# Proof that a matrix is nonsingular

Let $A$ be $n \times n$ matrix. Show that if $A^2 = 0$, then $I - A$ is non-singular and $(I-A)^{-1} = I+A$.

The second part is easy for me, but how can I show that if $A^2 = 0$, then $I - A$ is non-singular. I found in Wolfram Alpha that "A matrix is singular iff its determinant is 0.", but how I can relate this to the given $A^2 = 0$. or is there another easier way. Thank you for your help in advance.

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Thank you gt6989b for making it readable. Something is wrong with my connection, I can't see the interpreted text. I only see the tags. – mohabh Feb 11 '14 at 20:20

$(I-A)(I+A) = I^2 - A^2 = I$. So $\det(I-A)$ cannot be zero since $\det(I-A)\det(I+A) = \det I = 1$.

In fact the first line shows $I + A = (I - A)^{-1}$.

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Are you familiar with eigenvalues? In particular $I - A$ is non-singular iff $1$ is not an eigenvalue of $A$.

So, for contradiction, assume that $1$ is an eigenvalue, i.e. there is an $x\neq 0$ so that $Ax = 1x = x$.

But then, on one hand $$A(Ax) = A(1x) = Ax = x \neq 0$$

but on the other hand

$$A(Ax) = AAx = A^2 x = 0x = 0$$

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If you can prove the second part, that is a proof of the first part. A matrix is defined to be singular if it has no inverse. You've proven $I-A$ has an inverse, namely $I+A$. Therefore, $I-A$ is not singular.

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If $v\neq 0$ and $(I-A)v = 0$ then $Av=Iv=v$, which means $A$ has $1$ as an eigenvalue. But $A^2=0$ says $A$ has only zero as an eigenvalue.

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Comparing $|I-A|$ to the characteristic polynomial of $A$:

$|I-A| = 0 \implies \lambda=1$ is an eigenvalue of $A$. But $A$ nilpotent necessitates that the only eigenvalue of $A$ is $0$, contradiction.

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You have a matrix $A$ such that $A^2=0$.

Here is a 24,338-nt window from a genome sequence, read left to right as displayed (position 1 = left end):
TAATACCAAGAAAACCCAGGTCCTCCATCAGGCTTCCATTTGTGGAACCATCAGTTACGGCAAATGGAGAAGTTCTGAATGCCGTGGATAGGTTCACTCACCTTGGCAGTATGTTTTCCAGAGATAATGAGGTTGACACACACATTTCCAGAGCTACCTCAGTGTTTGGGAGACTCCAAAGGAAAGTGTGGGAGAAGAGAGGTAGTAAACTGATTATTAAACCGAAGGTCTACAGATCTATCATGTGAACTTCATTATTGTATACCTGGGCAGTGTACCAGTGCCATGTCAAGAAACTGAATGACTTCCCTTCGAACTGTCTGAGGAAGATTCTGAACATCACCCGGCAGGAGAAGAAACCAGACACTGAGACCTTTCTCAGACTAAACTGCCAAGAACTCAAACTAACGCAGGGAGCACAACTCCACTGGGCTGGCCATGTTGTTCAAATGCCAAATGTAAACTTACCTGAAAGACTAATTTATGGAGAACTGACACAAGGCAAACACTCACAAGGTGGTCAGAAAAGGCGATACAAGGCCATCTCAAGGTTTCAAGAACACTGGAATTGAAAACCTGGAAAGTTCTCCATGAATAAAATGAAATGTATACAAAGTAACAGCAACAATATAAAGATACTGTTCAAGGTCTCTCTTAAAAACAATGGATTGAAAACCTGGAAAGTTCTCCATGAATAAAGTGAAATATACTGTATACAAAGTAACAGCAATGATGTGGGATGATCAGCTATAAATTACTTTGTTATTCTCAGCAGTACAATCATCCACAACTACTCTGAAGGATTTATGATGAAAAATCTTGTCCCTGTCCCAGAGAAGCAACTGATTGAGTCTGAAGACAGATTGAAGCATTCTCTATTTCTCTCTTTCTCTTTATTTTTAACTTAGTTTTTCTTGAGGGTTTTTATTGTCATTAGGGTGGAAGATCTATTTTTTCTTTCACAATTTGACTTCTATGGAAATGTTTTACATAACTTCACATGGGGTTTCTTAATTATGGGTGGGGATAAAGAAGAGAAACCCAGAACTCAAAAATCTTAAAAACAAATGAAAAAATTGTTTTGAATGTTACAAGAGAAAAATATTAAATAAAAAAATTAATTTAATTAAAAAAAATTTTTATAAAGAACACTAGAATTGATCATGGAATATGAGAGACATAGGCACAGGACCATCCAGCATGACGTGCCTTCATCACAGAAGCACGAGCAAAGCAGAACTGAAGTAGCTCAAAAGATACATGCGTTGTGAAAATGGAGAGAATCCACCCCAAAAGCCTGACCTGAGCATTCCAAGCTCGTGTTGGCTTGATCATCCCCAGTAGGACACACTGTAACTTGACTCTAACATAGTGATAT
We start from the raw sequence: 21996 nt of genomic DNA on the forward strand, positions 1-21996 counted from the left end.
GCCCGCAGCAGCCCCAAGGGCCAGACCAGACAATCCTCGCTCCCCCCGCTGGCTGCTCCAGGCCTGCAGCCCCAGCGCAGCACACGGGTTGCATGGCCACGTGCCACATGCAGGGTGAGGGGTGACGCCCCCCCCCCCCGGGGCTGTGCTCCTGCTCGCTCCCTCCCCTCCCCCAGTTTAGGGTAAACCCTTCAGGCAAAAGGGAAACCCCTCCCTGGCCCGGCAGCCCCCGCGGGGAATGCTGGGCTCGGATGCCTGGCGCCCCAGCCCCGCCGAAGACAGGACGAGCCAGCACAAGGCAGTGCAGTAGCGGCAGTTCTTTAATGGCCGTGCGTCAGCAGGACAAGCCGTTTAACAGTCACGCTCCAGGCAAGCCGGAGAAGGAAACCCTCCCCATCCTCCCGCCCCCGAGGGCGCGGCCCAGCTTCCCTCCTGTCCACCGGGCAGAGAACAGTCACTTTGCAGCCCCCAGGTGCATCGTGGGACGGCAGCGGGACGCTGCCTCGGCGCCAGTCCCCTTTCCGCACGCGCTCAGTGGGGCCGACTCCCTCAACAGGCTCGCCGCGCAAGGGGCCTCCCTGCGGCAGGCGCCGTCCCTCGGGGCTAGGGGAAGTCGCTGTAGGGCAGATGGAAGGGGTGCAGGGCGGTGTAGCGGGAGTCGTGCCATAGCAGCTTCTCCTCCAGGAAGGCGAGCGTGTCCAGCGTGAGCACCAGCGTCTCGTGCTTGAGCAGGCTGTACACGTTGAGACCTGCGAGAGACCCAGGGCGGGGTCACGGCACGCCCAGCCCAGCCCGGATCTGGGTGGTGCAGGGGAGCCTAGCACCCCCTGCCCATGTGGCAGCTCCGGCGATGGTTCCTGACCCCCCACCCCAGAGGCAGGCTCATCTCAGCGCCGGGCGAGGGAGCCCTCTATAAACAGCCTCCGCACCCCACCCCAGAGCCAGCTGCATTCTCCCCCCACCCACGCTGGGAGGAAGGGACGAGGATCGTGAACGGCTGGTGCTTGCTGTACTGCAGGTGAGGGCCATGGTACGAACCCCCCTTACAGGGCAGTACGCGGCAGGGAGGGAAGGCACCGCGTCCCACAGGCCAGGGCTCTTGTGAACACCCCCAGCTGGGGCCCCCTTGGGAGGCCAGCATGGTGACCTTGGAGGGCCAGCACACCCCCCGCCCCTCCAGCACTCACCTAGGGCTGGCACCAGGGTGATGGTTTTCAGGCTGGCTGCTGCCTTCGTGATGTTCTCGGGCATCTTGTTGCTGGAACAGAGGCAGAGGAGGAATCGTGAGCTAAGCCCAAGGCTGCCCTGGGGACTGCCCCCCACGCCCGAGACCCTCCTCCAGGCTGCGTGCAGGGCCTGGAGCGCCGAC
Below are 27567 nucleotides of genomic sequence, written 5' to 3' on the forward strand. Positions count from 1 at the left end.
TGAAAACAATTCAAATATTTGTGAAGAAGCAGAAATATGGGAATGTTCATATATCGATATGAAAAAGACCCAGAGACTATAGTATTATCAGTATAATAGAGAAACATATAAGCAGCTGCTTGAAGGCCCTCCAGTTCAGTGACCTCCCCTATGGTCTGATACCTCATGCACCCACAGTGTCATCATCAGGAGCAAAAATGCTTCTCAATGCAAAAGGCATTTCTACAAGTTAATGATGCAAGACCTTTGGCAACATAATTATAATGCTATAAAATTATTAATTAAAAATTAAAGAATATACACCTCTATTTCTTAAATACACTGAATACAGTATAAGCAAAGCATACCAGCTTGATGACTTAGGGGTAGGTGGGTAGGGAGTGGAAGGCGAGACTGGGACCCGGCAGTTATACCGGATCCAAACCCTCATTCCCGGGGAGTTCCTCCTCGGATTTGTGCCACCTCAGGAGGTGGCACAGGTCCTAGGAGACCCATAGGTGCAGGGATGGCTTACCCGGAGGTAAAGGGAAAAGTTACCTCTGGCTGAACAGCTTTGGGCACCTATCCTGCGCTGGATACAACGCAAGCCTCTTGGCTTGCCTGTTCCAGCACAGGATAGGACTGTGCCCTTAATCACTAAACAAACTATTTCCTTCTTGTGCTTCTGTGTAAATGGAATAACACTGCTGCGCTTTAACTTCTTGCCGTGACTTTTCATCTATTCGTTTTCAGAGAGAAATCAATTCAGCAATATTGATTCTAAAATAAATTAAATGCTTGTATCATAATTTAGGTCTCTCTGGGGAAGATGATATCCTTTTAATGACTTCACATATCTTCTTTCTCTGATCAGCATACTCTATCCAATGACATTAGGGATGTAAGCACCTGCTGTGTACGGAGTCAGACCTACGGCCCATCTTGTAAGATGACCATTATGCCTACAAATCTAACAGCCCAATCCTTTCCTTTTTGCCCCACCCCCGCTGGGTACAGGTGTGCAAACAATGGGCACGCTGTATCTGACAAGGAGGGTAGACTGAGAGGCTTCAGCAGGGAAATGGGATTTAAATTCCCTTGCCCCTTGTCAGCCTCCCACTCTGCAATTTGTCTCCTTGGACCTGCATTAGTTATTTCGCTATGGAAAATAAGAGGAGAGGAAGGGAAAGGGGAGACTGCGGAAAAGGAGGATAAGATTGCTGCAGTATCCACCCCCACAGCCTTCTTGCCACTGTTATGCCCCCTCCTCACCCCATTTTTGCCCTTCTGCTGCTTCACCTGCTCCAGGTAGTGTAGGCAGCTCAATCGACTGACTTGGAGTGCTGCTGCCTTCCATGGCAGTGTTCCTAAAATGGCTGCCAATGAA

So $(I-A)(I+A)=I^2+IA-AI-A^2=I+A-A-0=I$. This mean that the matrix $I-A$ is invertible (non-singular) and it's inverse is $I+A$.

Take a $n\times n$ matrix $S$. If there is another matrix $T$ such that $ST=I$ (where $I$ is the identity matrix), then $S$ is invertible and $T$ is its inverse. In fact, let $L_{S}$ and $L_{T}$ be the linear maps associated respectively to the matrix $S$ and $T$ (for example, $L_{S}:\Bbb F^n\to \Bbb F^n$ is such that $L_S(x)=Sx$ for all $x\in\Bbb F^n$). A map has a right inverse if and only if it is surjective: so, because our $L_T$ is such that $L_S\circ L_T=id$, it follows that $L_S$ is surjective. But a surjective linear map between two spaces of the same dimension is necessarily injective. Therefore $L_S$ has a left inverse (every map is injective if and only if it has a left inverse), say $G$. But then, because composition of mappings is associative, we have that $G=L_T$: in fact $$G = G\circ (L_S\circ L_T)=(G\circ L_S)\circ L_T=L_T$$ So, by definition of inverse, $L_S$ is invertible and its inverse is $L_T$ ($=G$). Finally, the isomorphism between matrices and linear maps (that to every matrix $M$ associates the map $x\mapsto Mx$) gives us that also the matrix $S$ is invertible, and its inverse is $T$.

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